[PD] better tabread4~
Matt Barber
brbrofsvl at gmail.com
Sat Jun 28 08:23:05 CEST 2008
> Date: Fri, 27 Jun 2008 00:39:18 -0500
> From: "Charles Henry" <czhenry at gmail.com>
> Subject: Re: [PD] better tabread4~
> To: "Mathieu Bouchard" <matju at artengine.ca>, pd-list at iem.at
> Message-ID:
> <518fe7b20806262239y377186afka8b0f348ecca80d1 at mail.gmail.com>
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>
> On Thu, Jun 26, 2008 at 11:18 AM, Mathieu Bouchard <matju at artengine.ca> wrote:
>> I fucked up here. To get a C2 curve you may need to solve an equation system
>> covering the whole table (!). Anyhow, a C1 system is fine enough for most
>> uses, and it would be already much better than pd's.
>>
>> The thing is that you can only match the 2nd derivatives if you let the 1st
>> derivatives just match but freely float. Then there will be one curve going
>> through all points of the whole table supposing that the 2nd derivative is
>> zero at the beginning and end of the table. Clearly this is a wholly
>> different game because you need to compute a 2nd table to remember what the
>> 1st derivatives are supposed to be and then you can't change anything in the
>> 1st table without recomputing the 2nd table from scratch, or something.
>
> I get what you're saying now. I had to read it a couple times through
> to see :) You're referring to piecewise cubic polynomials, right? We
> would wind up with an overdetermined system of equations if we didn't
> float the 1st *and* 2nd derivatives, which would come out as a linear
> algebra problem of the size of the table.
>
> but I think it gets even worse. There could be a non-zero null space
> to the problem. There are infinite solutions to interpolate a table
> full of zeros, with these conditions. What a mess :)
>
It's also bad because while a natural cubic spline is conceivable for
a tabread (fixing the 2nd derivative to zero on both ends, reading in
and keeping all the derived data in a buffer somewhere), you might
need a different kind of spline (periodic?) for a tabosc~, and it
shouldn't work at all for a vd~ since there is no codified beginning
or end to the table (yes-no?).
>>> or we could set x[0],x[1] and x'[0]=(x[1]-x[-1])/2 and x'[1]=(x[2]-x[0])/2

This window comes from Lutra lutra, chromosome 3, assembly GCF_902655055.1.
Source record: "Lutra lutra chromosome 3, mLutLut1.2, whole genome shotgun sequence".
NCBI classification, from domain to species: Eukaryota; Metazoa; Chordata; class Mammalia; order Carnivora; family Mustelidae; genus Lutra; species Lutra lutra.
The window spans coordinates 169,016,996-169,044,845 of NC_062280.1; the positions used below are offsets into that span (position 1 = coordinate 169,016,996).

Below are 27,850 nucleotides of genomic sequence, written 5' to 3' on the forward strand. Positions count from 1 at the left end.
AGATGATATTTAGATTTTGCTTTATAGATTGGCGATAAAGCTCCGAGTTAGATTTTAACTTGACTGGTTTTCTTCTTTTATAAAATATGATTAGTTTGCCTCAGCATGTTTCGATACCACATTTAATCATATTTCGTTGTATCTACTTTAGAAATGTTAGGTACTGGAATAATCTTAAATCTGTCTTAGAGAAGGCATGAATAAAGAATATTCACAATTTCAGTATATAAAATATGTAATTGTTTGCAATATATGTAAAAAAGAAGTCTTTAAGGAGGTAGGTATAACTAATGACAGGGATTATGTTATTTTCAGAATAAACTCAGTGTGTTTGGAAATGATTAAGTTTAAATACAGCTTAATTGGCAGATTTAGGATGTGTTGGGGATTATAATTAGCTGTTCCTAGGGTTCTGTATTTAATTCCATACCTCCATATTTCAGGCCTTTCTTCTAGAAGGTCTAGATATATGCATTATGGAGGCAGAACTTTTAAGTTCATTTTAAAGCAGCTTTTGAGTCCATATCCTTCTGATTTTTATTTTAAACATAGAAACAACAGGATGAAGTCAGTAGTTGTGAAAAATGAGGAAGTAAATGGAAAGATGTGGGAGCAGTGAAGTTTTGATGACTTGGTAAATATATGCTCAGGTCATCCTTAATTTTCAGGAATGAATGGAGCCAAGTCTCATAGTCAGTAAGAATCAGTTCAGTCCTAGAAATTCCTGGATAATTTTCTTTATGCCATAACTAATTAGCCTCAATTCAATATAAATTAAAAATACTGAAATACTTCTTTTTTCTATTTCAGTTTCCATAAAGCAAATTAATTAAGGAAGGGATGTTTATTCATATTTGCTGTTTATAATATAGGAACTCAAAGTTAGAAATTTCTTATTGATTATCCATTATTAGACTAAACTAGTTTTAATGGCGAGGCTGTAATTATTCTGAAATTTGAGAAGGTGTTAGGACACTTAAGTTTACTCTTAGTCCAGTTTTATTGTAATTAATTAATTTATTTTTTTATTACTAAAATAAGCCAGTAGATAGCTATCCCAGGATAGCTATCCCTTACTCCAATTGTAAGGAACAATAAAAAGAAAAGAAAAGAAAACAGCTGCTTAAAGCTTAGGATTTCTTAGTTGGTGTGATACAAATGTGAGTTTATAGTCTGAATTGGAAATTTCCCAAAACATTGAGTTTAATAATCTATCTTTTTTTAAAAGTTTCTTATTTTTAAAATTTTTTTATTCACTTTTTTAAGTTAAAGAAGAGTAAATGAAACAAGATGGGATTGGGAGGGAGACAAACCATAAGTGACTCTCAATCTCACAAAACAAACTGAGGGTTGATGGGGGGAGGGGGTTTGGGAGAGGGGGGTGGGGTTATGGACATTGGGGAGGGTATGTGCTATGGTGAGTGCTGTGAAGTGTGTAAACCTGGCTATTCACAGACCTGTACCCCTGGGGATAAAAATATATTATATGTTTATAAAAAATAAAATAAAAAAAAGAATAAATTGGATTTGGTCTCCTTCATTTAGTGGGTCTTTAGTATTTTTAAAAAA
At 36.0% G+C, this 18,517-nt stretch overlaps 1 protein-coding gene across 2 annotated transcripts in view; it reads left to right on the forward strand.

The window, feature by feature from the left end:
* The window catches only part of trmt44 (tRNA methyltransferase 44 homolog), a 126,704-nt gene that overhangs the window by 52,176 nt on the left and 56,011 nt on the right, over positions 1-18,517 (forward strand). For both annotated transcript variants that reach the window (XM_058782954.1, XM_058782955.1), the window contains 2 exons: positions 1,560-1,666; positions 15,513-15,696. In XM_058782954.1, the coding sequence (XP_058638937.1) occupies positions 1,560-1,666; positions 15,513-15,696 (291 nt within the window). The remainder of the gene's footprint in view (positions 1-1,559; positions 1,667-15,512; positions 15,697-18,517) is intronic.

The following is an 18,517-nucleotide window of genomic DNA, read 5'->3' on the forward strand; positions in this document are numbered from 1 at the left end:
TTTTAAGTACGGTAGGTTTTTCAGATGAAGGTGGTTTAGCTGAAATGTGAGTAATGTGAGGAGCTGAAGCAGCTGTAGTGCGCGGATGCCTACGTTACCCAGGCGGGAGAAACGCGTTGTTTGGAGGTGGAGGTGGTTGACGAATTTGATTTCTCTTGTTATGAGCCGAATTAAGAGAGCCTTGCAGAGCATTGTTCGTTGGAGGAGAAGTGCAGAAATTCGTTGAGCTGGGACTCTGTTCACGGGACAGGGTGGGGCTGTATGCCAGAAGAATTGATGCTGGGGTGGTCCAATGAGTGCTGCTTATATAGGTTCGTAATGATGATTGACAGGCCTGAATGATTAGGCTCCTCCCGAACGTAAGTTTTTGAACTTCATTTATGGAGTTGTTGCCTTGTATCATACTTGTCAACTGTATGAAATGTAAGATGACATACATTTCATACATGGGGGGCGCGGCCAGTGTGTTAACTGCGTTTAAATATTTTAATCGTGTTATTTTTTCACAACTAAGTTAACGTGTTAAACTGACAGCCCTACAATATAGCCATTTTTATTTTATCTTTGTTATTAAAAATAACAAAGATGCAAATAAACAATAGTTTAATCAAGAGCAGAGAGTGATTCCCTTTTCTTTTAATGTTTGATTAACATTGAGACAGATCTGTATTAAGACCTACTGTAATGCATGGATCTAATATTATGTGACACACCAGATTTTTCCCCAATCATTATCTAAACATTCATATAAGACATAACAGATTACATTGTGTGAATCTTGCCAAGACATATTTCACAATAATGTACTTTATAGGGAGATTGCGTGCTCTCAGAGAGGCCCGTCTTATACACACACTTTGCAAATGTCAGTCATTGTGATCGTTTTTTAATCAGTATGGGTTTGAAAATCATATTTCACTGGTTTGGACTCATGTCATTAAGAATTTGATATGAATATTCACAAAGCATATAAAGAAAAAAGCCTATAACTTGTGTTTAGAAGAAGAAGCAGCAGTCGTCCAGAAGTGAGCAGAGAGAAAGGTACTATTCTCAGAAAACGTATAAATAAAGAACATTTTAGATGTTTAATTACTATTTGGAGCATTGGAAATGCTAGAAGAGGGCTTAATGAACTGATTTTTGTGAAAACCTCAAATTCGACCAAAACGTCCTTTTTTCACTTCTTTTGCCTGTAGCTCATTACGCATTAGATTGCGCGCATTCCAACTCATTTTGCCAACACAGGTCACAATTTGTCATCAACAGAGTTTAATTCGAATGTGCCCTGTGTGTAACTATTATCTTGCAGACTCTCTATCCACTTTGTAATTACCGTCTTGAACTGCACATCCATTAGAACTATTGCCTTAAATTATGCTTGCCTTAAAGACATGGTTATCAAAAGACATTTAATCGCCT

>>> again, 4 constraints, cubic polynomial, etc...
>>
>> Seems reasonable. What I want has to have constraints on x'[0] and x'[1].
>> Those would be a possibility. The problem is that it uses a gap of 2 samples
>> instead of one, so it uses a "blurry" derivative, but the alternative is to
>> have to pick between forward-difference and backwards-difference. The
>> "blurry" derivative happens to be the average of the 1-sample
>> forward-difference and backward-difference.
Which is equivalent to the slope between the 2-sample gap. This would
have another advantage over forward- or backward-differences such that
going through the table in reverse would produce a symmetric result.
(or actually, would it matter after all, since the four points are in
the same order whether you're going forward or backward through the
table... ?)
>>> and x''[0]=x[1]-2*x[0]+x[-1] and x''[1]=x[2]-2*x[1]+x[0]
>>> 6 constraints, 5th degree polynomial
>>
>> I think that the replacement for tabread4~ should be another cubic, so that
>> it takes almost the same time to compute it. What I said about C2 was based
>> on a mistaken reading of webpages trying to refresh myself on splines. I
>> should've been more careful.
>
> Yeah, a cubic polynomial makes the most sense for small changes. I
> haven't ever heard of people interpolating 4 points with a 5th degree
> polynomial.... but I think I could make it work....
>
The following bit of code might work to that end as a test, borrowing
Cyrille's general notation:
cminusb = c-b;
aminusd = a-d;
a0 = aminusd + 3.0 * cminusb;
a1 = -2.5f * aminusd - 7.5f * cminusb;
a2 = 1.5f * aminusd + 4.5f * cminusb;
a3 = 0.5f * (c + a) - b;
a4 = 0.5f * (c - a);
a5 = b;
*out++ = ((((a0*frac+a1)*frac+a2)*frac+a3)*frac+a4)*frac+a5;
The variables would have to be declared further up, obviously. Also,
the compiler should optimize the a5 definition out and just use b
(right?), so the above might be clearer and more explicit from a
formal standpoint. I'm very prone to algebraic mistakes (especially
on friday nights), so if someone else is interested you can check my
work and see if you arrive at the same result (x''[n] = x[n-1] -2*x[n]
+ x[n+1] , x'[n] = 0.5*(x[n+1] - x[n-1]) for both x[0] and x[1] )
-- the result may be able to be further optimized as well due to some
redundancies in the coefficients. Following the naming scheme of the
other tests, this might be [tabread4fi~] or some such (fi for
"fifth"-order-polynomial).
As this line of experimentation proceeds, it might make sense to
develop a set of benchmarks both for quality and performance. One
place to start might be to test the residual error between all of the
new and old [tabosc~] objects running through a cosine table and an
[osc~] with the same frequency and phase, trying out different
respective table sizes, and then further test with various cosinesum
combinations.
Of course the "ear" test will probably determine things more,
especially with sampled data, but it's still a little unclear to me
exactly what these interpolations are "supposed" to do when the
waveform has transients and discontinuities among the samples -- e.g.
what bandwidth should result from moving through a table that's filled
with white noise, or what should happen when moving slowly through a
table that's filled with alternating 1 -1, or what should a snare-drum
or bongo hit sound like at a fifth the speed? These seem to me to be
more a matter of taste and interpretation than the cosine tests.
Thanks,
Matt
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